Record-breaking passage

Mystic of Holyhead (successor to Lynn Rival)
Rachel and Paul Chandler
Sat 28 Mar 2009 04:55
Port Victoria 04:37.57S 55:27.47E

The northernmost Maldive

We left Uligamu on Friday the 13th, accompanied by our friends, Jean-Louis and Denise on their yacht, Alero.  After 2 days of motoring in calm conditions we were pondering the wisdom of leaving on such an inauspicious day.  We only carry enough diesel to motor for 6 days (approx 600 miles) and needed to leave enough in hand for the expected calm at the equator and arrival at Port Victoria (Seychelles).

The prevailing north-easterly winds set in on the third day.  We hoisted the gennaker (our new light weather sail) and left it up for most of the rest of the trip.  Generally we had enough wind to sail comfortably though on some days we were rolling a lot.  Rolling makes doing everything from watch-keeping to sleeping hard going.  Everything falls out of the lockers, making drinks and meals becomes a major operation, you are thrown around in your bunk when trying to sleep, and you have to brace yourself when sitting or moving around in the cockpit or on deck.   It can be just a little trying...

Stormy weather

We had scattered thunderclouds around us most of the time, with occasional rain, lightning and thunder.  Alero spent one night surrounded by lightning and didn't enjoy the experience one bit!  By that time they had dropped behind us, partly because they don't have a gennaker and were sometimes struggling in the light winds.  When out of VHF range we kept in touch with them on the HF radio, twice a day.

Our route took us across a remote part of the Indian ocean.  For over a week we saw no other ships.  Occasionally our active radar reflector would alert us to a vessel tracking us on their radar but we had no sight of them.  Even our satphone stopped functioning, telling us we were in an "invalid position", so we were not able to download emails and GRIB (weather) files.  Apart from our twice daily chats with Alero, our only distractions were some hitch-hiking birds and regular visits from dolphins.  

The morning welcome

An Orca, about 20 feet long with a long dorsal fin, came close as we left Uligamu.  It was a beautiful sight, but the antics of the dolphins takes some beating in terms of entertainment.  They often came in large groups (30 or so), darting here and there in and around the bow wave, then charging off perhaps half a mile away, racing back, leaping out of the water at regular intervals, sometimes pointing up and doing pirouettes, and splashing loudly to get our attention. They seemed more interested in us when we had the gennaker flying.  They must like its bright blue and yellow colours.

We left Uligamu without any fresh meat so were keen to catch some fish to vary our diet and supplement our stocks of tinned meat.  Our total catch was not very big: 1 dolphin fish, 1 little tunny and 1 silver scabbard fish.   All were tasty but the scabbard fish was very bony.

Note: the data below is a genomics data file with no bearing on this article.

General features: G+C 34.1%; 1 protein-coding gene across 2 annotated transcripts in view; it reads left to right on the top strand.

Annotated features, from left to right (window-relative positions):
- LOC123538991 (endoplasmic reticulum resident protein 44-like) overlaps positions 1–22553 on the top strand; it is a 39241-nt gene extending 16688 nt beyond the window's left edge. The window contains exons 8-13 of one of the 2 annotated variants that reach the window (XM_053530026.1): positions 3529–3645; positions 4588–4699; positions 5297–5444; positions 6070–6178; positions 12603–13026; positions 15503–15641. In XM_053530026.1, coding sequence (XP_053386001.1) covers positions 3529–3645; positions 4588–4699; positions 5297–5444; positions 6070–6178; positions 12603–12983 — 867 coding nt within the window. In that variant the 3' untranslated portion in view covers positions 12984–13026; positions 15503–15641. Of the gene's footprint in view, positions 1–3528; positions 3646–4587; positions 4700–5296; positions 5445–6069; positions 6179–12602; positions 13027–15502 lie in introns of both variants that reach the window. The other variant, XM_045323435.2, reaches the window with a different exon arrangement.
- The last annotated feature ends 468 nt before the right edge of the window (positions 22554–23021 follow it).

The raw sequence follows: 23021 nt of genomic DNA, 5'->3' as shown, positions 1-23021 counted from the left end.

Sunset (or possibly sunrise)

The expected lull at the equator didn't happen.  We crossed it at 7.30 in the morning and opened up a bottle of Cypriot sparkling wine to celebrate.  It wasn't very good, which is not surprising considering the conditions it's been stored in over the last 18 months!  King Neptune had most of it.  We were really excited to cross over into the southern hemisphere for the first time of our lives.  We also have to get used to writing S not N when noting our latitude in the ship's log.

Courtesy flag production

Most of the time we made good speed, with a helpful current as well.  In the last few days before reaching Port Victoria we were averaging over 5 knots.   We  covered  1402 miles in just over 12 days, 1075 of them under sail.  20 miles from Port Victoria our gennaker halyard broke from chafe.  We were lucky it didn't happen sooner.

The formalities on arriving at Port Victoria were straight-forward.  We arrived late on Wednesday afternoon and were instructed to anchor outside the harbour at first.  We were then visited by various officials.  After 20 minutes or so of form filling, passport stamping, etc. we were allowed to move into the old port, where there is a yacht anchorage.  The following morning we had to visit the port authorities, pay some money, and that was it. 

Port Victoria - yacht anchorage with Seychelles Yacht Club at the far right

This has been our longest continuous sail yet, topping our crossing of the Arabian Sea by about 230 miles, and we're now looking forward to a bit of R&R in Port Victoria.  First impressions are good.  The island is very pretty (mountainous and green), the town is very clean and the people very friendly.  We have to make only a short trip in the dinghy to get the shore and the facilities of the Seychelles Yacht Club are luxurious compared to anything we've experienced for a long time.